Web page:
Theresa May’s Brexit Deal Suffers Crushing Defeat In Parliament

PM and Macron at Sandhurst/Flickr/Public Domain

British Prime Minister Theresa May's Brexit plan was rejected by Parliament on Tuesday, with just ten weeks to go.

British Prime Minister Theresa May suffered a crushing defeat on Tuesday when her plan for the U.K.’s exit from the European Union, commonly referred to as Brexit, was rejected by Parliament with just ten weeks until the country’s scheduled departure.

Via The New York Times:

The 432-to-202 vote to reject her plan was one of the biggest defeats in the House of Commons for a prime minister in recent British history, and it underscores how under Ms. May, the prime minister’s office has lost ground in shaping important policy. Now factions in Parliament will seek to seize the initiative, an unpredictable new stage in the process of withdrawing from Europe, known as Brexit.

In her final appeal in Parliament, Mrs. May impressed on the lawmakers the importance of the vote facing them. “The responsibility on each and every one of us at this moment is profound,” she said, “for this is a historic decision that will set the future of our country for generations.”

As political chaos continues and the deadline nears, lawmakers are suggesting increasingly wreckless alternatives to May’s plan: a redo of the referendum, which could result in a vote to stay; or leaving on March 29 without a withdrawal plan in place.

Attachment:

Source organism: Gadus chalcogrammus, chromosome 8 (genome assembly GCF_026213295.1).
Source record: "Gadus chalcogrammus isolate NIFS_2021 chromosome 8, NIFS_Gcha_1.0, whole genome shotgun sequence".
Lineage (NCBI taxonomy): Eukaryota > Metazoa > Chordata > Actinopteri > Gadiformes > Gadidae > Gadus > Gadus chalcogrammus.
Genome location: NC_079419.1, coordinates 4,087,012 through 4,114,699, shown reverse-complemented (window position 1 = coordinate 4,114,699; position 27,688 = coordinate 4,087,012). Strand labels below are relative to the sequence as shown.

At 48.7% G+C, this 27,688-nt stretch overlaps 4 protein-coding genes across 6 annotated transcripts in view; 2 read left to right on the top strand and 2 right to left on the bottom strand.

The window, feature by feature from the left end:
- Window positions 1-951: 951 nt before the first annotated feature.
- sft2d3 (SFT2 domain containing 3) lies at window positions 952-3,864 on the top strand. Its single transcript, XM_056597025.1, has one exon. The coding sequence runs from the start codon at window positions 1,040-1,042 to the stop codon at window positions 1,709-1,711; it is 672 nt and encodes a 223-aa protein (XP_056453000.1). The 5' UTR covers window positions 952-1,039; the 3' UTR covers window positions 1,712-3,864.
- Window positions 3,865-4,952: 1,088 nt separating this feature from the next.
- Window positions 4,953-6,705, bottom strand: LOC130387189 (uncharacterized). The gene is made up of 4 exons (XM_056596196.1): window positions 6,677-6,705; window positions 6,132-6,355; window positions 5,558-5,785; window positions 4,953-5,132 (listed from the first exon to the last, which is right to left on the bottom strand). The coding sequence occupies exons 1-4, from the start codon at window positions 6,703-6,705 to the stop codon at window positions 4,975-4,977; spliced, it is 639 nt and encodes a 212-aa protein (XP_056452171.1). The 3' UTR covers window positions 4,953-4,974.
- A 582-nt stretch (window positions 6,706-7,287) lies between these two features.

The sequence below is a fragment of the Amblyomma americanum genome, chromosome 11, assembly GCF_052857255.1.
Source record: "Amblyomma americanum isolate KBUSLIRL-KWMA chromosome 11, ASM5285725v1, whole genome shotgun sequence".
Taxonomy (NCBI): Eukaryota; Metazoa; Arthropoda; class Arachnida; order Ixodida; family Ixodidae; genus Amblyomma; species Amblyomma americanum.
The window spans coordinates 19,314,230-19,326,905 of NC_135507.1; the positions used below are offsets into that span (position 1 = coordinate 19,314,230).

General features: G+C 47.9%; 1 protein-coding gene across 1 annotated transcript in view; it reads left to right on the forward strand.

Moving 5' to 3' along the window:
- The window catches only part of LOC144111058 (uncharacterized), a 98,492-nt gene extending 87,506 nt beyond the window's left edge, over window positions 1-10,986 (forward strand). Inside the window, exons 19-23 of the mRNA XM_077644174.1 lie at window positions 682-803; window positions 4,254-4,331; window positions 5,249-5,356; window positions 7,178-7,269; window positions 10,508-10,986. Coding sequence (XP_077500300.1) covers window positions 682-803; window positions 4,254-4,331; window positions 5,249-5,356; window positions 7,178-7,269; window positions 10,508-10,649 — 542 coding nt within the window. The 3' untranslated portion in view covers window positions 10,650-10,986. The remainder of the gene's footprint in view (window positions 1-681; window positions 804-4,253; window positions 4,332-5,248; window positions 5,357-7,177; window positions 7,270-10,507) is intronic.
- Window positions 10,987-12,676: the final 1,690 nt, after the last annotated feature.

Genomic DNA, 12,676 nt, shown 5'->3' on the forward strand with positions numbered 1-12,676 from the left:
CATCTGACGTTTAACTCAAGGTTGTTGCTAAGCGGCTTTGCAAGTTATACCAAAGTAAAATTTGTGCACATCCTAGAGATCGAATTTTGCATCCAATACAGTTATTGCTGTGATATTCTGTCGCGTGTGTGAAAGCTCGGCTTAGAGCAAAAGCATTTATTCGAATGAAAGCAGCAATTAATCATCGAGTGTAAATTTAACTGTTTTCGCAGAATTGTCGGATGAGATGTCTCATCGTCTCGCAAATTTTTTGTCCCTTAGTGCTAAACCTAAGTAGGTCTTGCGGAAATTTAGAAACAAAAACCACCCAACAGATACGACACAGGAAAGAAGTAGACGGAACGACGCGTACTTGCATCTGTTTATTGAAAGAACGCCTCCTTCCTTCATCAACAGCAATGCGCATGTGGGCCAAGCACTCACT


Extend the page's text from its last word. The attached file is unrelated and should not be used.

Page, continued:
Experts have warned a Brexit with no withdrawal agreement would likely lead to food shortages and an economic downturn, the Times noted.

Mrs. May will now face pressure to allow Parliament to vote on options other than her Brexit plan, a fuzzy middle way that keeps different economic possibilities open for the future but also restores the power to control immigration within the European Union.

Alternatives include proposals to adhere more closely to the European Union’s economic rule book, by remaining in a customs union with the bloc, or going further and staying within its single market. But that would involve obeying more European rules, abandoning the idea of conducting an independent trade policy, and possibly allowing the free movement of European workers.

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